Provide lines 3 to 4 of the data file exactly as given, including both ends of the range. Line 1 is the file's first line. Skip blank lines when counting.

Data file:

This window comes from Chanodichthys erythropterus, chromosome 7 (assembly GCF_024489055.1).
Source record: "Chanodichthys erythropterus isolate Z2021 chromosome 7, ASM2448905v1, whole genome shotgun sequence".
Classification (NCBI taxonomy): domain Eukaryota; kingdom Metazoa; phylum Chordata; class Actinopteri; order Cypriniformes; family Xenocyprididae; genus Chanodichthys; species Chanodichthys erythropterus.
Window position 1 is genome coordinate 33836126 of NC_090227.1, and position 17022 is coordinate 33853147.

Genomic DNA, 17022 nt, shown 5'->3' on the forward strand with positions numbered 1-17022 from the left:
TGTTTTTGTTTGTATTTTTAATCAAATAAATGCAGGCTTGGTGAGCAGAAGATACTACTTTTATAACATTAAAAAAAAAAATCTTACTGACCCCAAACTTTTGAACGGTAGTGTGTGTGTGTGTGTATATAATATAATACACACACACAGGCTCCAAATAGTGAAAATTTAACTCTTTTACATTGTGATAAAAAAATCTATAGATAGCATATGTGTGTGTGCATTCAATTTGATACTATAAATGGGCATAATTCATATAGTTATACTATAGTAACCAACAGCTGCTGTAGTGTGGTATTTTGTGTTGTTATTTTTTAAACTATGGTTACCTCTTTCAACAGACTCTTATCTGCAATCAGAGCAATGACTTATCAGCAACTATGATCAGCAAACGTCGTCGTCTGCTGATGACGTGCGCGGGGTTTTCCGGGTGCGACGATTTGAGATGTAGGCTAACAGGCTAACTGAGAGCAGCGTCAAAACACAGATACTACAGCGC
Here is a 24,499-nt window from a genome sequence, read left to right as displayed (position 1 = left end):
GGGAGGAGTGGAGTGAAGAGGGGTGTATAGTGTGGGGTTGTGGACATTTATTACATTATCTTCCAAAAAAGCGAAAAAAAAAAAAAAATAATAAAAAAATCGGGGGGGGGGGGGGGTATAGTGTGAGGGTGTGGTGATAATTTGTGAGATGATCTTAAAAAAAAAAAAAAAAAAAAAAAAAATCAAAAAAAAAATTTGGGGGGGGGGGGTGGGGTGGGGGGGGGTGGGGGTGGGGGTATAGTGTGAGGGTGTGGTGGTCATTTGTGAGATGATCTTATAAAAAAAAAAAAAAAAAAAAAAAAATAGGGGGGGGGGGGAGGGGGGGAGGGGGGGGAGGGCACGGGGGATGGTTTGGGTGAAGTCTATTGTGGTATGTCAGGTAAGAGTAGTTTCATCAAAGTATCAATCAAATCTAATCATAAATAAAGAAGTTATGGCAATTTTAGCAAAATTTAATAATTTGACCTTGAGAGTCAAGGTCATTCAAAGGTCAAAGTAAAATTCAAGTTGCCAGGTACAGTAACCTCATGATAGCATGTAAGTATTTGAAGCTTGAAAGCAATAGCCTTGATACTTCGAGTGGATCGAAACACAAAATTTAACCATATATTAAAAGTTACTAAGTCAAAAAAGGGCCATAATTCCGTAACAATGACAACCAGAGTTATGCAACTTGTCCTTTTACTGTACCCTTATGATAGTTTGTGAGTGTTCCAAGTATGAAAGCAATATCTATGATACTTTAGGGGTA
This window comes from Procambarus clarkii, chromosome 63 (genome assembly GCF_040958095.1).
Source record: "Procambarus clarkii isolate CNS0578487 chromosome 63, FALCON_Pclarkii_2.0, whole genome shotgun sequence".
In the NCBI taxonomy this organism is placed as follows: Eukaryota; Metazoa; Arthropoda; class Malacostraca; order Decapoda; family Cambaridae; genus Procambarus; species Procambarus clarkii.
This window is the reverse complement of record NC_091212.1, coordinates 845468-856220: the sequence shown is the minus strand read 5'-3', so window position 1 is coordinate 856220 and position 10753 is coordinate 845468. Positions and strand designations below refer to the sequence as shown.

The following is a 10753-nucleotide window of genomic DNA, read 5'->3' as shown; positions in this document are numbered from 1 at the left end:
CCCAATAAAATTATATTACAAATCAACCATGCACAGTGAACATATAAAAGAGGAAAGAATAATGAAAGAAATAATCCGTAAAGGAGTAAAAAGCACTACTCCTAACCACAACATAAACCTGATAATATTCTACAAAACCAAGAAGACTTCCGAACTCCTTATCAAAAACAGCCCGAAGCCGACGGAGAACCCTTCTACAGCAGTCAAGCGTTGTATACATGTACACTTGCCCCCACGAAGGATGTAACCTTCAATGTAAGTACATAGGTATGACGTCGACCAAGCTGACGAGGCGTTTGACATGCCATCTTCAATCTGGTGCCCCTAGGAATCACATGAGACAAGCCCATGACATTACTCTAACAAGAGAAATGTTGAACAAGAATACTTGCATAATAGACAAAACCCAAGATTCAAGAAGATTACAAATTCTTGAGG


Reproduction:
Classification (NCBI taxonomy): domain Eukaryota; kingdom Metazoa; phylum Chordata; class Actinopteri; order Cypriniformes; family Xenocyprididae; genus Chanodichthys; species Chanodichthys erythropterus.
Window position 1 is genome coordinate 33836126 of NC_090227.1, and position 17022 is coordinate 33853147.